Of course, corporate executives commonly conceal companies' future plans, but something about Zuckerberg's statement rang true. Given the dynamics of Facebook's business model, he needs as many people as possible using the service to bring in revenue. Something else is likely in the air: A heavy degree of integration with Android, the mobile device operating system from Google (GOOG). The question is who Facebook might be targeting with such a move and whether the move could actually drive users away from the social network.
Anything that links Facebook to phones becomes a hot rumor because Facebook is increasingly dependent on mobile traffic. Right after the company's 2012 IPO, it was concern about mobile revenue growth that hammered Facebook's stock and kept it below its original opening price since. By contrast, mobile helped drive strong revenue growth in Facebook's 2012 fourth quarter, providing 23 percent of total ad revenue. Furthermore, a growing portion of the company's users check in via mobile devices.
Simply, Facebook must succeed in mobile if it is to grow its revenue sufficiently to justify that initial valuation of more than $100 billion.
The Facebook phone rumors have been around since at least the fall of 2010. Talking to TechCrunch, Zuckerberg described the company's "horizontal" strategy of making the social network ubiquitous. That makes sense, as it's hard to become a mobile juggernaut if you focus on a single branded device. Market share shifts from one vendor to another over time.
But even then, Zuckerberg discussed the possibility of "integration into the [Android] operating system," which powers the majority of phones. That was echoed again -- creating a new variation of Android with Facebook integrated deeply -- when tech blog AllThingsD declared that Facebook was working with hardware vendor HTC.
And now comes the April 4th event in which the press has been invited to "come see our new home on Android." There is reportedly integration with Android that could be even more extensive than how Apple (AAPL) last mobile platform incorporates Facebook.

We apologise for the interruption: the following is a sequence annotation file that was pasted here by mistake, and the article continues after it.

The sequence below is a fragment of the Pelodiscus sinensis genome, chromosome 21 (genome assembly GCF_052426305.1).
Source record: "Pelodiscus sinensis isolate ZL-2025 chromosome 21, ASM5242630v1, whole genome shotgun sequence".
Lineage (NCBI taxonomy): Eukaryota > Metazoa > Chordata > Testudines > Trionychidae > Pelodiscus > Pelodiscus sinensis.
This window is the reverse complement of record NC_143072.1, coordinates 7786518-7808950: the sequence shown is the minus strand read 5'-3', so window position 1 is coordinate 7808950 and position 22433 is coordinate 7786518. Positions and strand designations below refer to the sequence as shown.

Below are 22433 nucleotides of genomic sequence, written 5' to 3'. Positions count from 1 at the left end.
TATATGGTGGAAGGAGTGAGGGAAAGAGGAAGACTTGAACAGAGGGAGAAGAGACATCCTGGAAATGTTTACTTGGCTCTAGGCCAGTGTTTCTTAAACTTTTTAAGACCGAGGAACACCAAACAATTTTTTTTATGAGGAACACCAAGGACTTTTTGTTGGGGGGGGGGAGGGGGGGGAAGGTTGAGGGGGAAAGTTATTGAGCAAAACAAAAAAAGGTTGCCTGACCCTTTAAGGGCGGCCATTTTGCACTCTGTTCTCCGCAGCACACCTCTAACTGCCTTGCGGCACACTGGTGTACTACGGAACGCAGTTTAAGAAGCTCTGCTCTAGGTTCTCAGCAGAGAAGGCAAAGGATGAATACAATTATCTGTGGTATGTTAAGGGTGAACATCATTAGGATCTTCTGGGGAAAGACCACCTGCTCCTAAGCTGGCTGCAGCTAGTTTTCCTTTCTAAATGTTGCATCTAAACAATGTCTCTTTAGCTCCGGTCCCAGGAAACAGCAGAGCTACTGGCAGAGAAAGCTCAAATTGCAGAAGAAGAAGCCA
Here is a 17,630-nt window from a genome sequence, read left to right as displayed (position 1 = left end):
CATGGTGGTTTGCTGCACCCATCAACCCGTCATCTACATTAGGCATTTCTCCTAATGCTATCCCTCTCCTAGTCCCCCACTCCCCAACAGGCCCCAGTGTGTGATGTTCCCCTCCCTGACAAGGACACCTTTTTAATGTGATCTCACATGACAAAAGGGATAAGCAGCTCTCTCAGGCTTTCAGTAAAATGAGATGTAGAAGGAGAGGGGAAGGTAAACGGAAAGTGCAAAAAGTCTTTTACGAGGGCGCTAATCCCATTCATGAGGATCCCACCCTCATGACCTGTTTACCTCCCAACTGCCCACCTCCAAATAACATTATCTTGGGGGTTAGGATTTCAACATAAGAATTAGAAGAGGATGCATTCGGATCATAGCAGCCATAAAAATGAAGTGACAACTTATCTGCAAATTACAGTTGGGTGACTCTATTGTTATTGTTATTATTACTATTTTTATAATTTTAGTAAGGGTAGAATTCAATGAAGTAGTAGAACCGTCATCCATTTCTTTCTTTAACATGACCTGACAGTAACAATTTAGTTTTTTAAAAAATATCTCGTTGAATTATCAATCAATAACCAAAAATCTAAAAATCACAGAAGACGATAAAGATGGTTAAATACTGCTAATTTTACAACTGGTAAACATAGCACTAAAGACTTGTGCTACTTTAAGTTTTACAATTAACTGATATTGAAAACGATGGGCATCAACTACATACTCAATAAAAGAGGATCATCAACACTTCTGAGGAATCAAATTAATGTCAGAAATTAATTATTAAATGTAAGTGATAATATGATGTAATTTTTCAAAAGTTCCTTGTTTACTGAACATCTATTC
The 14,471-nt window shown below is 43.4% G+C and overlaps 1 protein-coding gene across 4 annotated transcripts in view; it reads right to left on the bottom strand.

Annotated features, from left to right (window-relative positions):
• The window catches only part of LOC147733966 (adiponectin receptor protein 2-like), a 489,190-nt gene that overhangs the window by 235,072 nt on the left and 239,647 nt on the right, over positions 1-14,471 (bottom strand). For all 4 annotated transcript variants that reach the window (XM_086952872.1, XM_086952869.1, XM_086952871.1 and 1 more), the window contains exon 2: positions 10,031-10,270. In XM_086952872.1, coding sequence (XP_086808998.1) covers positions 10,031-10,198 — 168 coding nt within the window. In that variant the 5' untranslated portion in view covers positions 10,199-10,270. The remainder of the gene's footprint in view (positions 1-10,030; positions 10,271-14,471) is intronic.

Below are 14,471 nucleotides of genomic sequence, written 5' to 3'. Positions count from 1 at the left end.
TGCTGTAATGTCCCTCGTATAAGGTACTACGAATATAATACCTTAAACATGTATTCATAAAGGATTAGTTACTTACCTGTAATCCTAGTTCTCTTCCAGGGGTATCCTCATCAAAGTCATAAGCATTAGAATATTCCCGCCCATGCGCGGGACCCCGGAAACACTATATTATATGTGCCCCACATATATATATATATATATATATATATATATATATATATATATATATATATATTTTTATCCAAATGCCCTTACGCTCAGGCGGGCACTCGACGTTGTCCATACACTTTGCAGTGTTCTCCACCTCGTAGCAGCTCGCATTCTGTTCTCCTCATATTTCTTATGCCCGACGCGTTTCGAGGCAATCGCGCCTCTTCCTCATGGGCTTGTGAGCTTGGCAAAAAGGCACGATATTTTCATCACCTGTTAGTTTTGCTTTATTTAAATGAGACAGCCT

Pushing back on Google
There are a few reasons why Facebook would do this:
- Google is a rival and is unlikely to promote Facebook to such an extent. To compete with Google's own Google+ social network, Facebook needs to force a stronger presence on Android.
- Facebook needs to keep the users it has won while it tries to continue growing its base. Appearing on the Android home screen and as the social mechanism for other apps would provide the attention it needs.
- The more mechanisms Facebook has to reach the user, the more opportunities it has to show ads and make money.
- More money means happier investors and probably less criticism over other strategic steps the company takes.
Still, a modified version of Android won't automatically appear on the phones from other vendors. Zuckerberg may hope to expand Facebook's reach, but that will only come if other phone makers adopt this new variation.
It all comes down to users, who have shown some signs of Facebook fatigue in the company's oldest and most important market of North America. Will users want to be constantly reminded of everything Facebook, especially when many Android phones already provide alerts when new messages and responses come in? Maybe not -- in which case this major announcement could ultimately turn into a minor dud.